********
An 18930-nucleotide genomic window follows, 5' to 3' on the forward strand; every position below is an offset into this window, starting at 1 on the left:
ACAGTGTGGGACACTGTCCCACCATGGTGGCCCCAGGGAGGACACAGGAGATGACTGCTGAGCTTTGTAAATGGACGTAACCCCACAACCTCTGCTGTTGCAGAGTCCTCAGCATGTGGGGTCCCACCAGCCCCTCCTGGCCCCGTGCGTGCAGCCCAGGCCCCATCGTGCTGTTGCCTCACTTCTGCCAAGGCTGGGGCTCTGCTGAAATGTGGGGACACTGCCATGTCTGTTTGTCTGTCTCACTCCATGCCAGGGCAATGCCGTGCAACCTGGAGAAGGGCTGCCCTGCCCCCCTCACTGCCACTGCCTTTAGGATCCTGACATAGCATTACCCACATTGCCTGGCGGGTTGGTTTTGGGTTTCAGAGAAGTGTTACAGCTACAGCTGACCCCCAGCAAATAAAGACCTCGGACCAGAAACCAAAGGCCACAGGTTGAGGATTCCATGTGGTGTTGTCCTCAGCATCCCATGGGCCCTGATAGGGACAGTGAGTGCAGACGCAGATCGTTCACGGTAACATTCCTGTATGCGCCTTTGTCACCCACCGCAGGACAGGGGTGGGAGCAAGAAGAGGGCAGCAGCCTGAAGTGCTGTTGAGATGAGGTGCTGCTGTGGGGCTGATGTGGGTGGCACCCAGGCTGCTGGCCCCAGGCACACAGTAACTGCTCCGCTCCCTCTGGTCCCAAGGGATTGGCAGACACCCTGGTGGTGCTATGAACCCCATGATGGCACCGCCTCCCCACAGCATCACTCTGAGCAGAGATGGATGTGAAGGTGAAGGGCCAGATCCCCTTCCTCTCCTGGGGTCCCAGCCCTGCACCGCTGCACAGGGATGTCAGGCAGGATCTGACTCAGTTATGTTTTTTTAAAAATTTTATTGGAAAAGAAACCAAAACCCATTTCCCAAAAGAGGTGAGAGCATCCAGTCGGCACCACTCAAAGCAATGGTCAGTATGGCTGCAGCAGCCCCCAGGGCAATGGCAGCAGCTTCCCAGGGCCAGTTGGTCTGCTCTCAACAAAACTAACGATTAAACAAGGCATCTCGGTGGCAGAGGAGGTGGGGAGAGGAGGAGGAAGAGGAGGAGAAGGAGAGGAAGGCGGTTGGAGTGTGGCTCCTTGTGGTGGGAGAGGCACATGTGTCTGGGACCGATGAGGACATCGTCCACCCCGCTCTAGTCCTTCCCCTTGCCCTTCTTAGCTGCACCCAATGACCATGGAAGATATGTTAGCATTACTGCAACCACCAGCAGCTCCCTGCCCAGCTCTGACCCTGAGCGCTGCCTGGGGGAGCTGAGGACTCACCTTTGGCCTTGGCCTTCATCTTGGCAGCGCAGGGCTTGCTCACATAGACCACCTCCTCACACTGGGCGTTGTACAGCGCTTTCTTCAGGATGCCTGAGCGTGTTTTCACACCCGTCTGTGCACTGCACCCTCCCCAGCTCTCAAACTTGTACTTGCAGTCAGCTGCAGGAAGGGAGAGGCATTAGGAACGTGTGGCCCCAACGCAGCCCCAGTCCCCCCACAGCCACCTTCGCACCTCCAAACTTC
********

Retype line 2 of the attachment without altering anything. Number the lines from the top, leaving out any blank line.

ACAGTGTGGGACACTGTCCCACCATGGTGGCCCCAGGGAGGACACAGGAGATGACTGCTGAGCTTTGTAAATGGACGTAACCCCACAACCTCTGCTGTTGCAGAGTCCTCAGCATGTGGGGTCCCACCAGCCCCTCCTGGCCCCGTGCGTGCAGCCCAGGCCCCATCGTGCTGTTGCCTCACTTCTGCCAAGGCTGGGGCTCTGCTGAAATGTGGGGACACTGCCATGTCTGTTTGTCTGTCTCACTCCATGCCAGGGCAATGCCGTGCAACCTGGAGAAGGGCTGCCCTGCCCCCCTCACTGCCACTGCCTTTAGGATCCTGACATAGCATTACCCACATTGCCTGGCGGGTTGGTTTTGGGTTTCAGAGAAGTGTTACAGCTACAGCTGACCCCCAGCAAATAAAGACCTCGGACCAGAAACCAAAGGCCACAGGTTGAGGATTCCATGTGGTGTTGTCCTCAGCATCCCATGGGCCCTGATAGGGACAGTGAGTGCAGACGCAGATCGTTCACGGTAACATTCCTGTATGCGCCTTTGTCACCCACCGCAGGACAGGGGTGGGAGCAAGAAGAGGGCAGCAGCCTGAAGTGCTGTTGAGATGAGGTGCTGCTGTGGGGCTGATGTGGGTGGCACCCAGGCTGCTGGCCCCAGGCACACAGTAACTGCTCCGCTCCCTCTGGTCCCAAGGGATTGGCAGACACCCTGGTGGTGCTATGAACCCCATGATGGCACCGCCTCCCCACAGCATCACTCTGAGCAGAGATGGATGTGAAGGTGAAGGGCCAGATCCCCTTCCTCTCCTGGGGTCCCAGCCCTGCACCGCTGCACAGGGATGTCAGGCAGGATCTGACTCAGTTATGTTTTTTTAAAAATTTTATTGGAAAAGAAACCAAAACCCATTTCCCAAAAGAGGTGAGAGCATCCAGTCGGCACCACTCAAAGCAATGGTCAGTATGGCTGCAGCAGCCCCCAGGGCAATGGCAGCAGCTTCCCAGGGCCAGTTGGTCTGCTCTCAACAAAACTAACGATTAAACAAGGCATCTCGGTGGCAGAGGAGGTGGGGAGAGGAGGAGGAAGAGGAGGAGAAGGAGAGGAAGGCGGTTGGAGTGTGGCTCCTTGTGGTGGGAGAGGCACATGTGTCTGGGACCGATGAGGACATCGTCCACCCCGCTCTAGTCCTTCCCCTTGCCCTTCTTAGCTGCACCCAATGACCATGGAAGATATGTTAGCATTACTGCAACCACCAGCAGCTCCCTGCCCAGCTCTGACCCTGAGCGCTGCCTGGGGGAGCTGAGGACTCACCTTTGGCCTTGGCCTTCATCTTGGCAGCGCAGGGCTTGCTCACATAGACCACCTCCTCACACTGGGCGTTGTACAGCGCTTTCTTCAGGATGCCTGAGCGTGTTTTCACACCCGTCTGTGCACTGCACCCTCCCCAGCTCTCAAACTTGTACTTGCAGTCAGCTGCAGGAAGGGAGAGGCATTAGGAACGTGTGGCCCCAACGCAGCCCCAGTCCCCCCACAGCCACCTTCGCACCTCCAAACTTC